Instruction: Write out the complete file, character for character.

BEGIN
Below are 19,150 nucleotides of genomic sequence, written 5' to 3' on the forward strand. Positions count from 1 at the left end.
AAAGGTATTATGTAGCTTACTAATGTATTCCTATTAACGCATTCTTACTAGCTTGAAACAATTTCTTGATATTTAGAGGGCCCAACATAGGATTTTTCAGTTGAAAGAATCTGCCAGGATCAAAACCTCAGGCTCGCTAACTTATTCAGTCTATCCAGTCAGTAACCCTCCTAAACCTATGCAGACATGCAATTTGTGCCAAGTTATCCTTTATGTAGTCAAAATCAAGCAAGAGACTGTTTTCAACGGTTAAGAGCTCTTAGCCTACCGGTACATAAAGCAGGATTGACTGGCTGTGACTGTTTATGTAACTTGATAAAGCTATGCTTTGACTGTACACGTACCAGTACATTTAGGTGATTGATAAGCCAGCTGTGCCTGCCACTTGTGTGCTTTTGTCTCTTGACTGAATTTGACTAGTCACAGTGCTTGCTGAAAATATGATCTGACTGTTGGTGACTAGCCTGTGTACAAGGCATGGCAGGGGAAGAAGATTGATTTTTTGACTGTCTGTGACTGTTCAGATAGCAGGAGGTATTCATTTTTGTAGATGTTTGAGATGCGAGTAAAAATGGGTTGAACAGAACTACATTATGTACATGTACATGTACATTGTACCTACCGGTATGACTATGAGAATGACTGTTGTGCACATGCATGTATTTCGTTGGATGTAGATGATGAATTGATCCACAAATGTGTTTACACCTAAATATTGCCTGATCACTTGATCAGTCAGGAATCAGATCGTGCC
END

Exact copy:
Below are 19,150 nucleotides of genomic sequence, written 5' to 3' on the forward strand. Positions count from 1 at the left end.
AAAGGTATTATGTAGCTTACTAATGTATTCCTATTAACGCATTCTTACTAGCTTGAAACAATTTCTTGATATTTAGAGGGCCCAACATAGGATTTTTCAGTTGAAAGAATCTGCCAGGATCAAAACCTCAGGCTCGCTAACTTATTCAGTCTATCCAGTCAGTAACCCTCCTAAACCTATGCAGACATGCAATTTGTGCCAAGTTATCCTTTATGTAGTCAAAATCAAGCAAGAGACTGTTTTCAACGGTTAAGAGCTCTTAGCCTACCGGTACATAAAGCAGGATTGACTGGCTGTGACTGTTTATGTAACTTGATAAAGCTATGCTTTGACTGTACACGTACCAGTACATTTAGGTGATTGATAAGCCAGCTGTGCCTGCCACTTGTGTGCTTTTGTCTCTTGACTGAATTTGACTAGTCACAGTGCTTGCTGAAAATATGATCTGACTGTTGGTGACTAGCCTGTGTACAAGGCATGGCAGGGGAAGAAGATTGATTTTTTGACTGTCTGTGACTGTTCAGATAGCAGGAGGTATTCATTTTTGTAGATGTTTGAGATGCGAGTAAAAATGGGTTGAACAGAACTACATTATGTACATGTACATGTACATTGTACCTACCGGTATGACTATGAGAATGACTGTTGTGCACATGCATGTATTTCGTTGGATGTAGATGATGAATTGATCCACAAATGTGTTTACACCTAAATATTGCCTGATCACTTGATCAGTCAGGAATCAGATCGTGCC